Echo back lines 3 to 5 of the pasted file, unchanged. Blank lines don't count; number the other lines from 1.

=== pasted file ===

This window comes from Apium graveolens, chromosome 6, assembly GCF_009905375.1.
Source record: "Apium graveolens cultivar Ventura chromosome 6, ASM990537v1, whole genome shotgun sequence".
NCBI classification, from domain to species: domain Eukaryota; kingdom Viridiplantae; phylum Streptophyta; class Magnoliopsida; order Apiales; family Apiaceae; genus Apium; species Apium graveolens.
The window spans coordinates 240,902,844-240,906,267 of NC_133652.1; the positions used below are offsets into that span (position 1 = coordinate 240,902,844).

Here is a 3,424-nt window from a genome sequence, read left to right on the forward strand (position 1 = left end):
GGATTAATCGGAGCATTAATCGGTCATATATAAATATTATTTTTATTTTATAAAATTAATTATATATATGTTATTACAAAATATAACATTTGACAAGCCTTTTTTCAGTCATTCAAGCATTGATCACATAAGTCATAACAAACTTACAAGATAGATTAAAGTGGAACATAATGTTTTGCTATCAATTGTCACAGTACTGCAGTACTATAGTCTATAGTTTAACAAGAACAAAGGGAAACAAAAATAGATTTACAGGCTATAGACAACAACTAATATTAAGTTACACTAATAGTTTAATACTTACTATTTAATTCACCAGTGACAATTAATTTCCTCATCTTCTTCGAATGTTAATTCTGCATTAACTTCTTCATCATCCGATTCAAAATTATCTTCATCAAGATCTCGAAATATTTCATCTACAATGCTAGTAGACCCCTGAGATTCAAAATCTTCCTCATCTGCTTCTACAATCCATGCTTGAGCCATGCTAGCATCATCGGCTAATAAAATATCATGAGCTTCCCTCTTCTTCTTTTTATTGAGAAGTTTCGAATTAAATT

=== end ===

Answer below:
NCBI classification, from domain to species: domain Eukaryota; kingdom Viridiplantae; phylum Streptophyta; class Magnoliopsida; order Apiales; family Apiaceae; genus Apium; species Apium graveolens.
The window spans coordinates 240,902,844-240,906,267 of NC_133652.1; the positions used below are offsets into that span (position 1 = coordinate 240,902,844).

Here is a 3,424-nt window from a genome sequence, read left to right on the forward strand (position 1 = left end):